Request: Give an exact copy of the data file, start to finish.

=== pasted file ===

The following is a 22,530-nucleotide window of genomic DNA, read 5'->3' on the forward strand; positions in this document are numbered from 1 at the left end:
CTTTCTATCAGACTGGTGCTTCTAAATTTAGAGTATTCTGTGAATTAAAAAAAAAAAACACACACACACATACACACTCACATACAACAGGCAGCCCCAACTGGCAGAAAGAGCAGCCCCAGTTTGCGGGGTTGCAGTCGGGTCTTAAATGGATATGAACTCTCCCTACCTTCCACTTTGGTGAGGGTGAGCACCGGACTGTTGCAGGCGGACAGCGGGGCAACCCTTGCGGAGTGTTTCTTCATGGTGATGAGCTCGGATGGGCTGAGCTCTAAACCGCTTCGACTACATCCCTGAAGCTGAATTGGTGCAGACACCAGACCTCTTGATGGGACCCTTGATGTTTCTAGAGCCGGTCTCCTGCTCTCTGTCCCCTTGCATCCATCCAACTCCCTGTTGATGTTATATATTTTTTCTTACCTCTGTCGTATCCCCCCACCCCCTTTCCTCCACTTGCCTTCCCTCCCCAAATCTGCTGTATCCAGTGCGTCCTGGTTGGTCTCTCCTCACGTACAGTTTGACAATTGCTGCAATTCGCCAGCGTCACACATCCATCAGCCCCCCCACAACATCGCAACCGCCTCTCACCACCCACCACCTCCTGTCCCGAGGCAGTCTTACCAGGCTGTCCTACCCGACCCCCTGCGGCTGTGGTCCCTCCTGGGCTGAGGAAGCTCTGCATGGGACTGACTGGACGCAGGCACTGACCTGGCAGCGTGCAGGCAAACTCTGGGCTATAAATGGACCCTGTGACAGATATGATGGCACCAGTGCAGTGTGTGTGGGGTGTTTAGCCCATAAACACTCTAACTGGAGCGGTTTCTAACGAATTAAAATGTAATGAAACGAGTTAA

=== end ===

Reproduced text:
The following is a 22,530-nucleotide window of genomic DNA, read 5'->3' on the forward strand; positions in this document are numbered from 1 at the left end:
CTTTCTATCAGACTGGTGCTTCTAAATTTAGAGTATTCTGTGAATTAAAAAAAAAAAACACACACACACATACACACTCACATACAACAGGCAGCCCCAACTGGCAGAAAGAGCAGCCCCAGTTTGCGGGGTTGCAGTCGGGTCTTAAATGGATATGAACTCTCCCTACCTTCCACTTTGGTGAGGGTGAGCACCGGACTGTTGCAGGCGGACAGCGGGGCAACCCTTGCGGAGTGTTTCTTCATGGTGATGAGCTCGGATGGGCTGAGCTCTAAACCGCTTCGACTACATCCCTGAAGCTGAATTGGTGCAGACACCAGACCTCTTGATGGGACCCTTGATGTTTCTAGAGCCGGTCTCCTGCTCTCTGTCCCCTTGCATCCATCCAACTCCCTGTTGATGTTATATATTTTTTCTTACCTCTGTCGTATCCCCCCACCCCCTTTCCTCCACTTGCCTTCCCTCCCCAAATCTGCTGTATCCAGTGCGTCCTGGTTGGTCTCTCCTCACGTACAGTTTGACAATTGCTGCAATTCGCCAGCGTCACACATCCATCAGCCCCCCCACAACATCGCAACCGCCTCTCACCACCCACCACCTCCTGTCCCGAGGCAGTCTTACCAGGCTGTCCTACCCGACCCCCTGCGGCTGTGGTCCCTCCTGGGCTGAGGAAGCTCTGCATGGGACTGACTGGACGCAGGCACTGACCTGGCAGCGTGCAGGCAAACTCTGGGCTATAAATGGACCCTGTGACAGATATGATGGCACCAGTGCAGTGTGTGTGGGGTGTTTAGCCCATAAACACTCTAACTGGAGCGGTTTCTAACGAATTAAAATGTAATGAAACGAGTTAA